The dishes we ate are much like the long list of my ex girlfriends; pretty but ultimately underwhelming. It is food that has had a boob job when a heart operation was required. Baby monkfish fillets look the part on a lipstick red salsa and caper dressing, but tastes of very little. Even the quenelle of tapenade on top is flat. We reach for the salt grinder – a move that we would become familiar with over a two hour lunch.


Considering nine dishes are ordered, the pace is awkward. Everything comes in ones, with large gaps between some. Morcilla scotch eggs come as three pert bosoms, nipples and all, straight out of Total Recall. The quails eggs are runny, the blood pudding mixture smooth but bland. The mushroom duxelle base tastes of nothing, as do dots of apple puree. It is a dish conceived on appearance, not flavour. Tomato bread suffers from being ordered two days after eating a brilliant one back home. It simply pales in comparison.



They do best when stripped back and unrefined. Padron peppers are occasionally fiery and always delicious because of (hurrah!) a liberal hand of sea salt. Same goes to a whole rack of pork ribs, slowly cooked and glazed in a sticky sherry glaze. We carve and gnaw to the bone. At thirteen pound it is the only time it feels like value. Onglet beef is in a puddle of a dark and heady sauce that we love but feels like a fifteen quid jaw workout thanks to some distinctly chewy meat.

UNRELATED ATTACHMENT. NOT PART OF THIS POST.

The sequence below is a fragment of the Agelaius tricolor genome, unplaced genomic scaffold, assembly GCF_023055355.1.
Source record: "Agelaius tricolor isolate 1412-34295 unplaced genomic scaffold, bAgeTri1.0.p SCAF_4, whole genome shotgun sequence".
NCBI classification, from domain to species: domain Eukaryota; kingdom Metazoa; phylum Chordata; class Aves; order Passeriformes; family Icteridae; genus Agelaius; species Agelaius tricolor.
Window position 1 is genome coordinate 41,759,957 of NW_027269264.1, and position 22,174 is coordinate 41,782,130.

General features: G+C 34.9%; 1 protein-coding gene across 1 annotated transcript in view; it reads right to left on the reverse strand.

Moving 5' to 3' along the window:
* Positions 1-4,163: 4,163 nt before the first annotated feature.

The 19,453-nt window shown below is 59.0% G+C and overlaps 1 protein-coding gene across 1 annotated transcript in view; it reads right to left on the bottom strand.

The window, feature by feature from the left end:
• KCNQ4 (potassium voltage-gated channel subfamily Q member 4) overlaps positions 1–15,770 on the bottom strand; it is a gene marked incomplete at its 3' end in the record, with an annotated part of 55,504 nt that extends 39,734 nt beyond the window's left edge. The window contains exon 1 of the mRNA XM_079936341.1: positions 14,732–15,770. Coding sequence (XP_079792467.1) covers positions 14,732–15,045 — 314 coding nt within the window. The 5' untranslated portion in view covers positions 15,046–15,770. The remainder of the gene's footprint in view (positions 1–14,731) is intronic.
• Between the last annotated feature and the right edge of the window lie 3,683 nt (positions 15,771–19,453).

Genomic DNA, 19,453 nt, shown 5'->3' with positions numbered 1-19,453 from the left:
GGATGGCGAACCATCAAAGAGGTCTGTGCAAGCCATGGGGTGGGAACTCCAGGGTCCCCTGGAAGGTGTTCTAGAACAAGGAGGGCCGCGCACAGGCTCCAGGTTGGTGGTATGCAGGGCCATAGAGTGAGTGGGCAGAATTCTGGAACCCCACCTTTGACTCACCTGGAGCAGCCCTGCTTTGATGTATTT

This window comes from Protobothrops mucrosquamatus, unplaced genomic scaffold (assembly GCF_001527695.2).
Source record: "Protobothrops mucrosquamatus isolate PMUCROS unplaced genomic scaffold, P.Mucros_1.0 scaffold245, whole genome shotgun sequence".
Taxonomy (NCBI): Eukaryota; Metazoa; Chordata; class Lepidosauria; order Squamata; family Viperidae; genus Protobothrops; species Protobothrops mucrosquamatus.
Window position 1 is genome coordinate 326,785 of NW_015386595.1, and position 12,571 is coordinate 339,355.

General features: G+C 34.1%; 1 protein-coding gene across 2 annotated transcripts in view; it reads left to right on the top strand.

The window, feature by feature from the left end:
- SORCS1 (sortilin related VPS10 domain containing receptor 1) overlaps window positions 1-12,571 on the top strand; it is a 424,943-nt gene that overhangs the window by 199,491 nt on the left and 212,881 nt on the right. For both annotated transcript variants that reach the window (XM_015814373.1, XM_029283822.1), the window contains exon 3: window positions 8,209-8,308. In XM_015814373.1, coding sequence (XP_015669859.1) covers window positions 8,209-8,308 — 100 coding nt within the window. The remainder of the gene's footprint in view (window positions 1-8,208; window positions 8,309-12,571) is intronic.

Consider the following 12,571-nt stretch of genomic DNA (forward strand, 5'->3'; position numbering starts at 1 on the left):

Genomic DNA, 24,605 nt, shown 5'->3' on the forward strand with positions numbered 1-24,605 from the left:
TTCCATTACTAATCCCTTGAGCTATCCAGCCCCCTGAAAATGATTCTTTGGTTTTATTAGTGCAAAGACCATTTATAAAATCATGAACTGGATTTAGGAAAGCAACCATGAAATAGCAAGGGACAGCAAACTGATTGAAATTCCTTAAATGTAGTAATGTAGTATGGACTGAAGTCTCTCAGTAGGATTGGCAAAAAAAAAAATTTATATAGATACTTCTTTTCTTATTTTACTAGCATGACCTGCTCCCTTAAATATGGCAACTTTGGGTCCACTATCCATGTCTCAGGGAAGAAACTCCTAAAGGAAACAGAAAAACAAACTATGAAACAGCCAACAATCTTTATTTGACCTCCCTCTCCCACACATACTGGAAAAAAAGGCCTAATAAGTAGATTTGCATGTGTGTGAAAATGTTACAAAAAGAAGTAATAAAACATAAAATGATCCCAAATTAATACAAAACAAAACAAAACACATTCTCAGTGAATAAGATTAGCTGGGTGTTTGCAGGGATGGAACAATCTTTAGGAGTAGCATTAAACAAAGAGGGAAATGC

Three vegetarian dishes highlight just how inconsistent lunch has been. Sweet potato is a victory of coherency, dressed in a mango and chilli yogurt dressing that simultaneously sharpens and soothes the root veg. The sauce with the patatas bravos is allegadly spiced, which may be the case if sugar were a spice, but were at least edible. Horror dish of the day is the one that I insist on because I liked the sound of it. In principal carrots, manchego, pesto and aubergine sound delicious together, had the latters purée not been watery and the carrots boiled to the point they are falling apart. They go unfinished.





Pricing here is keen with the bill hitting over £120 for the three of us and the portions on the small side. Afterwards we put my girlfriend’s mother on a train and watch The National play a perfect set of intelligent indie. It more than makes up for an incredibly lacklustre lunch. The food of Spain is one of vibrancy, colour and boldness – here it tries too hard to be stylish with very little reward. Not that my opinion counts for anything of course; on the afternoon we dine they are turning away customers. Obviously the people of Manchester see a very different restaurant to the one that I did.

5/10